Power 5 passes concussion legislation, resolution on time demands

SAN ANTONIO -- The NCAA's Power 5 conferences passed legislation Friday that ensures a school's medical officials have final say on when student-athletes with concussions or other injuries can resume playing.

The rule, approved during the second annual autonomy session at the NCAA convention, affirms the "unchallengeable autonomous authority" of team trainers and physicians.

"I believe it's the most important piece of legislation in the history of the NCAA," said Brian Hainline, the NCAA's chief medical officer.

The legislation takes medical decisions out of the hands of athletes, coaches and outside doctors. It mandates that a coach cannot have hiring and firing power over trainers and aims to mitigate concerns that trainers can face pressure from coaches on return-to-play decision-making.

"No one can challenge their authority," Hainline said.

"I believe it's the most important piece of legislation in the history of the NCAA." Brian Hainline, the NCAA's chief medical officer, on legislation passed giving team doctors and trainers final say on whether injured athletes can return to play

The Big 12 proposed the legislation. Texas women's athletic director Chris Plonsky does not expect the standard to be a "lane-changer" for most institutions, considering the current state of concussion and return-to-play protocols.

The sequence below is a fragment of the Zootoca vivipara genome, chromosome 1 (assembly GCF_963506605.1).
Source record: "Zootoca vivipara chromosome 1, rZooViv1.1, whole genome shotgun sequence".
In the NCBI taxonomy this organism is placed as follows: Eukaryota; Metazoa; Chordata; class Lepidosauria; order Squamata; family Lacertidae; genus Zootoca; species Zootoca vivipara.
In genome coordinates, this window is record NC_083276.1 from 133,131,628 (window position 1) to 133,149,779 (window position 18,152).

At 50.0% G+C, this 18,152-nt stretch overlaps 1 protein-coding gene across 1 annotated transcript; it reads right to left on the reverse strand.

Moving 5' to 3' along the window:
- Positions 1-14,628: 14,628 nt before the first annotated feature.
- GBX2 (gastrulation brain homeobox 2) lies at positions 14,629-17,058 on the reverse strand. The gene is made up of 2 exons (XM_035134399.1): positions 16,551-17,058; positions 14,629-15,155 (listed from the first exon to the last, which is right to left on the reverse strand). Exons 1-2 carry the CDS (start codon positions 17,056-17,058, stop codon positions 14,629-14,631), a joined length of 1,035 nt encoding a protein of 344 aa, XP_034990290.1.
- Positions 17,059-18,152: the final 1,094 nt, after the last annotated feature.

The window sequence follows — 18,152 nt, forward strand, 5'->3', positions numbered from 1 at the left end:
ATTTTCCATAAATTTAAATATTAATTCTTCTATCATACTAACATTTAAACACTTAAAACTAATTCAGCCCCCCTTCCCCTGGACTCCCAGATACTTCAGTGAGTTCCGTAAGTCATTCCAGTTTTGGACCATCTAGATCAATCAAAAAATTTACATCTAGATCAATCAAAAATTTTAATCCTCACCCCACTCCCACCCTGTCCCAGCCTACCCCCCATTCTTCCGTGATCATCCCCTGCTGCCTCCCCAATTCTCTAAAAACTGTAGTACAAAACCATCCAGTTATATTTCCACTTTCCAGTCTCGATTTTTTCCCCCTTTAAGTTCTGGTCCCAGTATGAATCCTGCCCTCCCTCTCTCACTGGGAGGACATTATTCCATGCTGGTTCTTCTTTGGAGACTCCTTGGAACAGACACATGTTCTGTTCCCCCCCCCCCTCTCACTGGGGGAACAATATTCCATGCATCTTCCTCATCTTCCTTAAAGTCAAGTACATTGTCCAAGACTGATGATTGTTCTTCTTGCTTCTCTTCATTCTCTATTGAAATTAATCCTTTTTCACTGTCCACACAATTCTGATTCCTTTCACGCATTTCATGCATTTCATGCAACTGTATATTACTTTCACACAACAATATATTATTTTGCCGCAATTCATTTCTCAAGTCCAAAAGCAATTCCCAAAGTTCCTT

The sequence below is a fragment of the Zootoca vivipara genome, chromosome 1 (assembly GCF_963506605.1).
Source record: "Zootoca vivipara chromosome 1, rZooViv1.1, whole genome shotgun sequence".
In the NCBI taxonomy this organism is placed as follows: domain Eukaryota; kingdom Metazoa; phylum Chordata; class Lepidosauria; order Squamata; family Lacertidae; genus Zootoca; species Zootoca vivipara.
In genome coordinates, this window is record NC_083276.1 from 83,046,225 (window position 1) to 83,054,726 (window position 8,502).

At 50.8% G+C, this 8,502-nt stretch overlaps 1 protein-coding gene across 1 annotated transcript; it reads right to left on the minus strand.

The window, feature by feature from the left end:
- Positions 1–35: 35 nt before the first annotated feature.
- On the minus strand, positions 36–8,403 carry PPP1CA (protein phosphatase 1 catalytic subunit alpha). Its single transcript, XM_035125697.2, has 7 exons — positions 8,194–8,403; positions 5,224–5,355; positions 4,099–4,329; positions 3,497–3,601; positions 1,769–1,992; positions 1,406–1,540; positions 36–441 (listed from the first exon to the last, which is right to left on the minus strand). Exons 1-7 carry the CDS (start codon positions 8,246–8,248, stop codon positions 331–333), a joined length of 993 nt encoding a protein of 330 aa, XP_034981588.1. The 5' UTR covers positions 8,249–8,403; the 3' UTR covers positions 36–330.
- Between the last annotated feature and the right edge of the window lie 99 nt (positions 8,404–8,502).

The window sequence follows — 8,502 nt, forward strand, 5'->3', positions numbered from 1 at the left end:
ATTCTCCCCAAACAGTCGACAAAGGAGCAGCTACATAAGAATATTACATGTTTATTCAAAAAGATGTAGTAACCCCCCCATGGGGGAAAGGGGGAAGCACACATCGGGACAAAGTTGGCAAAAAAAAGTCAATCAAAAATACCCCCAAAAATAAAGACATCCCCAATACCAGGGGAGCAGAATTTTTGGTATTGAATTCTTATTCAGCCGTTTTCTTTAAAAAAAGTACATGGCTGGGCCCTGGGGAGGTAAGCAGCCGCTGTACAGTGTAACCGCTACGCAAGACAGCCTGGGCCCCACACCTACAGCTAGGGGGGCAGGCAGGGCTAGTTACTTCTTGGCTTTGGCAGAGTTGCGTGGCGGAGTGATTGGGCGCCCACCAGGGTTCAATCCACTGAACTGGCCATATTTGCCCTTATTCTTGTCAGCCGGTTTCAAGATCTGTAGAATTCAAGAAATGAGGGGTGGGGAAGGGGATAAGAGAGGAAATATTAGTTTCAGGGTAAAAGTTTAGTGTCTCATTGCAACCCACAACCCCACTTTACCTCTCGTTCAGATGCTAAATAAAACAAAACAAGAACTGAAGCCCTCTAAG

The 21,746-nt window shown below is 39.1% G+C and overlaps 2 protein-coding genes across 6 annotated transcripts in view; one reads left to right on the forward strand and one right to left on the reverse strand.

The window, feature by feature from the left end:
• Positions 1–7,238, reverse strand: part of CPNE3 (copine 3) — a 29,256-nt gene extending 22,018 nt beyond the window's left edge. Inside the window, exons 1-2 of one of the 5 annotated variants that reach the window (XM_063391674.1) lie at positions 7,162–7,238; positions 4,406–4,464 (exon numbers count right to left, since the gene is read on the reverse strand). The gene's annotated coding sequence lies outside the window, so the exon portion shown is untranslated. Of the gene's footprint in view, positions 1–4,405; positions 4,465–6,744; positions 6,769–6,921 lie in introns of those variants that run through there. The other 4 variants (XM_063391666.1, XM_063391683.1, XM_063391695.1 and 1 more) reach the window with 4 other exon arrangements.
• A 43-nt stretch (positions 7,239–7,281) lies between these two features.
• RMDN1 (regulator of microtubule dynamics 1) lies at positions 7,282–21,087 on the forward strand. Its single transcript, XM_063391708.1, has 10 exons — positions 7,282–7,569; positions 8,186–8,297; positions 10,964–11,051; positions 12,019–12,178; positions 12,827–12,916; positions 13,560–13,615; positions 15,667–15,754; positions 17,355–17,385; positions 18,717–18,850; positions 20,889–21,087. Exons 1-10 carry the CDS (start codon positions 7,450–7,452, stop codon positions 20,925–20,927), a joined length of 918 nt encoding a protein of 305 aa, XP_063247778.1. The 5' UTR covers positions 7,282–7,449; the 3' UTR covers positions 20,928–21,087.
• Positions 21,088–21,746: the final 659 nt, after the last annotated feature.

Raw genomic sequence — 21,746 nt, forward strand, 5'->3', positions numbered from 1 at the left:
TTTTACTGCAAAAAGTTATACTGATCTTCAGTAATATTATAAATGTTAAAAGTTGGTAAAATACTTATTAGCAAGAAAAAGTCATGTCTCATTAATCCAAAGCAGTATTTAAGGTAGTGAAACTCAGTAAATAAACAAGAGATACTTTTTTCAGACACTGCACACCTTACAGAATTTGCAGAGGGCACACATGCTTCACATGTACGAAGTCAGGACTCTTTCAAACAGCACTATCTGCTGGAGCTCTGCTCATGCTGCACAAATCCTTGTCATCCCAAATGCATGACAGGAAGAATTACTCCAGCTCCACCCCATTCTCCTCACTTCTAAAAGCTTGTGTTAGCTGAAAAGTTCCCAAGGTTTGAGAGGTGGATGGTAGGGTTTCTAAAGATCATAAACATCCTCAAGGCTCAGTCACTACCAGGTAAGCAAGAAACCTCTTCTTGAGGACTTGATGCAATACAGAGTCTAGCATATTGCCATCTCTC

"Our students are other people's children, and if I was a parent, I'd want to know who makes that decision," Plonsky said. "It should be somebody with medical authority who determines and not anybody else."

Added SEC commissioner Greg Sankey: "We didn't need a rule to get there, but it's healthy to make that clear."

During its morning voting session, the NCAA autonomy group passed a resolution aimed at reforming the time demands on student-athletes during next year's session. Another proposal that passed will permit high school baseball players who get drafted to hire an agent or attorney for their contract negotiations without risking their collegiate eligibility.